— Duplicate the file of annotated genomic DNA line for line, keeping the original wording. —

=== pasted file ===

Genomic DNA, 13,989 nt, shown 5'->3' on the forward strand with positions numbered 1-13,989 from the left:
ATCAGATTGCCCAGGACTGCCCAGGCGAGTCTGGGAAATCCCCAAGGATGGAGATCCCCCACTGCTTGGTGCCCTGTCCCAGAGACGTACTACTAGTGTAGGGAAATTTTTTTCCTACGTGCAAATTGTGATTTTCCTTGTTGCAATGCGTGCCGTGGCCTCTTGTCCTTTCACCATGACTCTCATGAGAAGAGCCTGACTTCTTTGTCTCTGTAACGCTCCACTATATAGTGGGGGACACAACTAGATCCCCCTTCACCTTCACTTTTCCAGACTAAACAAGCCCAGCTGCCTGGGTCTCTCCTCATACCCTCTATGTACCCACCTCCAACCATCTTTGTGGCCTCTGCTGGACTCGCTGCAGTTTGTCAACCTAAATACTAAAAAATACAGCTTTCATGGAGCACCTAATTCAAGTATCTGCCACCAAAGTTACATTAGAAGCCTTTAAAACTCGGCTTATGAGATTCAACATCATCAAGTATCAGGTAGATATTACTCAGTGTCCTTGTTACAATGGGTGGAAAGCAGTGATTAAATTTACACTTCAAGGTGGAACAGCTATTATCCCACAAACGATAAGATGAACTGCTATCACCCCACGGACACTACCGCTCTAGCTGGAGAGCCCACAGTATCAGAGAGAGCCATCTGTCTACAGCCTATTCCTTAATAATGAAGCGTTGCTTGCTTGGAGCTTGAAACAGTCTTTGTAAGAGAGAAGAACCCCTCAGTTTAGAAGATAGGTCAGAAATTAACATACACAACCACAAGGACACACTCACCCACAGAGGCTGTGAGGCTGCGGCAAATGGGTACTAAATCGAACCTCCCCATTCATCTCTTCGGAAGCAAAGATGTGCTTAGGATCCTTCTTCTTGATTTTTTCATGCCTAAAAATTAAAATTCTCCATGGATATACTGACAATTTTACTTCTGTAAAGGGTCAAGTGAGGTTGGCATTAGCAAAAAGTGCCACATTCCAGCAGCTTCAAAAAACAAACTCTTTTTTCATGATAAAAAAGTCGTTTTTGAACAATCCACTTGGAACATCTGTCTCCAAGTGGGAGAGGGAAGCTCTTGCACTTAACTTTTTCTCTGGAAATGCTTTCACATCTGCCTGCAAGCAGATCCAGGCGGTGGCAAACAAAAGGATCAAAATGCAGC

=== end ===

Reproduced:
Genomic DNA, 13,989 nt, shown 5'->3' on the forward strand with positions numbered 1-13,989 from the left:
ATCAGATTGCCCAGGACTGCCCAGGCGAGTCTGGGAAATCCCCAAGGATGGAGATCCCCCACTGCTTGGTGCCCTGTCCCAGAGACGTACTACTAGTGTAGGGAAATTTTTTTCCTACGTGCAAATTGTGATTTTCCTTGTTGCAATGCGTGCCGTGGCCTCTTGTCCTTTCACCATGACTCTCATGAGAAGAGCCTGACTTCTTTGTCTCTGTAACGCTCCACTATATAGTGGGGGACACAACTAGATCCCCCTTCACCTTCACTTTTCCAGACTAAACAAGCCCAGCTGCCTGGGTCTCTCCTCATACCCTCTATGTACCCACCTCCAACCATCTTTGTGGCCTCTGCTGGACTCGCTGCAGTTTGTCAACCTAAATACTAAAAAATACAGCTTTCATGGAGCACCTAATTCAAGTATCTGCCACCAAAGTTACATTAGAAGCCTTTAAAACTCGGCTTATGAGATTCAACATCATCAAGTATCAGGTAGATATTACTCAGTGTCCTTGTTACAATGGGTGGAAAGCAGTGATTAAATTTACACTTCAAGGTGGAACAGCTATTATCCCACAAACGATAAGATGAACTGCTATCACCCCACGGACACTACCGCTCTAGCTGGAGAGCCCACAGTATCAGAGAGAGCCATCTGTCTACAGCCTATTCCTTAATAATGAAGCGTTGCTTGCTTGGAGCTTGAAACAGTCTTTGTAAGAGAGAAGAACCCCTCAGTTTAGAAGATAGGTCAGAAATTAACATACACAACCACAAGGACACACTCACCCACAGAGGCTGTGAGGCTGCGGCAAATGGGTACTAAATCGAACCTCCCCATTCATCTCTTCGGAAGCAAAGATGTGCTTAGGATCCTTCTTCTTGATTTTTTCATGCCTAAAAATTAAAATTCTCCATGGATATACTGACAATTTTACTTCTGTAAAGGGTCAAGTGAGGTTGGCATTAGCAAAAAGTGCCACATTCCAGCAGCTTCAAAAAACAAACTCTTTTTTCATGATAAAAAAGTCGTTTTTGAACAATCCACTTGGAACATCTGTCTCCAAGTGGGAGAGGGAAGCTCTTGCACTTAACTTTTTCTCTGGAAATGCTTTCACATCTGCCTGCAAGCAGATCCAGGCGGTGGCAAACAAAAGGATCAAAATGCAGC